Beet Read: Cows Save The Planet

CowsSaveThePlanet

Can Cows Save the Planet?
By Rachel Caudill, Good Food Book Club Volunteer Coordinator

 Join us in reading the April Co-op Good Food Book Club book, Cows Save the Planet: And Other Improbable Ways of Restoring Soil to Heal the Earth (2013) by Judith D. Schwartz. The Book Club will meet Sunday, April 27, from6:00-7:30 at a member’s private residence to discuss Cows Save the Planet. Email bookclub@moscowfood.coop for more information and directions.

 “You might ask what dirt has to do with global warming. In reading this astounding book we will learn how to unmake deserts, rethink the causes of climate change, bring back biodiversity, and restore nutrients to our food. In other words, how to staunch and heal the great wound we have inflicted on our planet.”  So says renowned ecologist and writer Gretel Ehrlich in the Foreword to this month’s remarkable book, chosen in honor of Earth Day and this month’s theme.

 As we’ve seen with many of the books in our Good Food Book Club, our food choices are now profoundly intertwined with global planetary health. From industrial farming, to GMOs, to soil erosion, to colossal food waste and landfill excesses, to mass extinction and wholesale destruction of fisheries and ocean health, to climate chaos itself, our global human population and the way we eat has impacted every facet of the Earth’s resilience. What if there was a silver bullet… What if there already exists an overall approach with a suite of strategies that could quickly, cheaply, and massively restore Earth’s food systems (and climate!) to a thriving, healthy stable state?  Would you believe such a thing possible? Even better, could it be as simple as grazing happy cows?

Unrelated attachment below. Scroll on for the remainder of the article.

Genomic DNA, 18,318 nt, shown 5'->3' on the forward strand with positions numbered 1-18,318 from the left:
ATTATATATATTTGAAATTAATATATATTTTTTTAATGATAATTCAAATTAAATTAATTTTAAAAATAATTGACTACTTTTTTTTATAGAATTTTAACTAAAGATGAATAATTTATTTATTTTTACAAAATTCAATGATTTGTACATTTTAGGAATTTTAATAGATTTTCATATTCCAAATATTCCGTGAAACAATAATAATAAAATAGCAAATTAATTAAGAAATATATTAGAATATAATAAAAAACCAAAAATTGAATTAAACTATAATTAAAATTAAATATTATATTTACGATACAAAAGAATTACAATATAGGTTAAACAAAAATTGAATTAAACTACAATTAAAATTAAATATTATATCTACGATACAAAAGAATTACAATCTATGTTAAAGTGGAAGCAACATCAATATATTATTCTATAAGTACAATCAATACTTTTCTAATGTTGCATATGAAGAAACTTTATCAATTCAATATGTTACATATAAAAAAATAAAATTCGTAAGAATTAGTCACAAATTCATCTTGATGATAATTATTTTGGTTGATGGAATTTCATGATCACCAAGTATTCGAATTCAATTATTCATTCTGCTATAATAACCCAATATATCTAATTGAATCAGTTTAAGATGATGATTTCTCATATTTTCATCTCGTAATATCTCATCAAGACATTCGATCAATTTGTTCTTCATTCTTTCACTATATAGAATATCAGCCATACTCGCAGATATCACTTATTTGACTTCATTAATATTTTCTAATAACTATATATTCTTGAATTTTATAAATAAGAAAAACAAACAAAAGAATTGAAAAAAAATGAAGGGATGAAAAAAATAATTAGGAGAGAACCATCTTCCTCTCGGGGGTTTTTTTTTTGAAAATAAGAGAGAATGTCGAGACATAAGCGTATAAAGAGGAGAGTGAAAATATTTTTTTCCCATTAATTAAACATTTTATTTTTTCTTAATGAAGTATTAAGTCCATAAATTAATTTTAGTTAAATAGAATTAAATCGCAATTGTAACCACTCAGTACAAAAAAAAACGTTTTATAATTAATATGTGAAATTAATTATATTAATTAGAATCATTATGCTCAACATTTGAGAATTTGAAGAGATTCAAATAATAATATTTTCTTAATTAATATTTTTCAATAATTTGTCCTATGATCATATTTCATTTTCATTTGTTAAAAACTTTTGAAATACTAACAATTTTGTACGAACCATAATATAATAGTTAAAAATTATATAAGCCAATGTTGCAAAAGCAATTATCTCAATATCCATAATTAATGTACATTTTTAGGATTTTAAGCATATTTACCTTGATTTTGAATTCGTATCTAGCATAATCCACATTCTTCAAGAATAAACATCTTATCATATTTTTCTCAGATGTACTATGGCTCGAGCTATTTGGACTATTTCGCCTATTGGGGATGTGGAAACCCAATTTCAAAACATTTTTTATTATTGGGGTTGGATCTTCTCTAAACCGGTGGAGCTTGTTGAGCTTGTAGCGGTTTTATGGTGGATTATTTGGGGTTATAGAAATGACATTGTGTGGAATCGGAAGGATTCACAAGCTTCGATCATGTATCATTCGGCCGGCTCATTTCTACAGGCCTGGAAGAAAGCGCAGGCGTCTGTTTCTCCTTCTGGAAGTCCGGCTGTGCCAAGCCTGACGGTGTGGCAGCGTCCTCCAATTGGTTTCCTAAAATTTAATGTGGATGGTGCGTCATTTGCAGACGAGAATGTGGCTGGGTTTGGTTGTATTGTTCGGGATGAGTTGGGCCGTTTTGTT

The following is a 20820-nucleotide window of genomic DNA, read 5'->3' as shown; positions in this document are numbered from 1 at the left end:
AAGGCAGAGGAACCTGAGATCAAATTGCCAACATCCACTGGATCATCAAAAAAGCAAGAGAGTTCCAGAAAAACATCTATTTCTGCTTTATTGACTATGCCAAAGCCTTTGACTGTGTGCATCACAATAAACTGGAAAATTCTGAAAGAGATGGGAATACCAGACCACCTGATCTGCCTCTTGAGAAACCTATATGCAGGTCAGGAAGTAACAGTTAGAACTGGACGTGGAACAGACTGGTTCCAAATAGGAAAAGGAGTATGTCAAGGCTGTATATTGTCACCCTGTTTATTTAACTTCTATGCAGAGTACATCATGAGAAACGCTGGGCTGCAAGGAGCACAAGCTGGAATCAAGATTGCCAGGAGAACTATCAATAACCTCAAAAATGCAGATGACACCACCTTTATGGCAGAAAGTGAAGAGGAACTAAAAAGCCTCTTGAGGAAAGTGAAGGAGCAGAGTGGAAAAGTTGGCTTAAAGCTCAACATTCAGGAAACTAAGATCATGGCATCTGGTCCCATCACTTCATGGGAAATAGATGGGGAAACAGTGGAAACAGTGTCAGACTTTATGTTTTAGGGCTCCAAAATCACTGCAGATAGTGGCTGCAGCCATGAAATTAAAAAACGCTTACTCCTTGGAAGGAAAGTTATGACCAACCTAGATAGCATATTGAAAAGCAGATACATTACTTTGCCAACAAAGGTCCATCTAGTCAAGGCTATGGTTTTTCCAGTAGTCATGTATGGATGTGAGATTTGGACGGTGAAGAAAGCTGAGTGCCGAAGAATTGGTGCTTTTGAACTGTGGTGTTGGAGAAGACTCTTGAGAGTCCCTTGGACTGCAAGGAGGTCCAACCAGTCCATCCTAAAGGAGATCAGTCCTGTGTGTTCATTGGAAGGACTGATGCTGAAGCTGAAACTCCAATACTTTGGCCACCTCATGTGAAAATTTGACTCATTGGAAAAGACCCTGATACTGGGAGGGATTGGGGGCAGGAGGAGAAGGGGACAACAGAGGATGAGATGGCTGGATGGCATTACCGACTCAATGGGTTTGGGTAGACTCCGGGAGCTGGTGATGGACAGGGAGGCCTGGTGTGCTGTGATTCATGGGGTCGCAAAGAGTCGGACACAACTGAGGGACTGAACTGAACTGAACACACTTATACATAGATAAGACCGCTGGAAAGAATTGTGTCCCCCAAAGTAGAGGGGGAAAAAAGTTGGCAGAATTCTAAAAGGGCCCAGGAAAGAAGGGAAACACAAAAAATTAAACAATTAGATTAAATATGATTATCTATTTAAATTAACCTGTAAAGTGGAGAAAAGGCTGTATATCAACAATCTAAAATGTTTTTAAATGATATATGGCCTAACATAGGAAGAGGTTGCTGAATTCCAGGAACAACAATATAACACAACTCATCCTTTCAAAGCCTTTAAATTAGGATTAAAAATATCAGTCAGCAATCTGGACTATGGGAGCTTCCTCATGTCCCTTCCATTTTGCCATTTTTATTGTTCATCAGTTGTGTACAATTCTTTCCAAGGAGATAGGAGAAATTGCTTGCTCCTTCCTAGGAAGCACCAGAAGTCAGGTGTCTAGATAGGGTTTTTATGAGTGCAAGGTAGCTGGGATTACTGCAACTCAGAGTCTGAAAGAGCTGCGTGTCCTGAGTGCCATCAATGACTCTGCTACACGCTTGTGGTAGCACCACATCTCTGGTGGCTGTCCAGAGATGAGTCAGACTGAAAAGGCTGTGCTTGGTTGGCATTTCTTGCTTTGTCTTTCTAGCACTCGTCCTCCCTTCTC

Come find out as we read this month’s ground-breaking book and learn for ourselves the pivotal role that soil health has in supporting not only healthy food for our global population, but also to curbing—and even solving—the climate crisis.  You can get a taste of the astonishing paradigm reported in this book by watching Alan Savory’s pivotal TED talk, “How to Fight Desertification and Reverse Global Warming.” Savory, of course, is featured in Schwartz’s book.

 As Ehrlich writes, “Widen your mind with a holistic approach to the extinction cliff… Judith Schwartz’s book gives us not just hope but also a sense that we humans—serial destroyers that we are—can actually turn the climate crisis around. This amazing book, wide-reaching in its research, offers nothing less than solutions for healing the planet.”

 Please join us to discuss Cows Save the Planet: And Other Improbable Ways of Restoring Soil to Heal the Earth (2013) by Judith D. Schwartz Sunday, April 27 from 6:00-7:30 pm. Remember to email bookclub@moscowfood.coop for the meeting location and directions and/or to receive email reminders about the Good Food Book Club. Cows Save the Planet by Judith D. Schwartz is available through your local library.  If you are interested in buying the book, check out the area’s local used book stores or visit Book People of Moscow where Book Club members receive a discount. For more information about the Good Food Book Club, check out the Outreach section of the Co-op website at www.moscowfood.coop.

Beet Read: This is Hope: Vegans and the New Human Ecology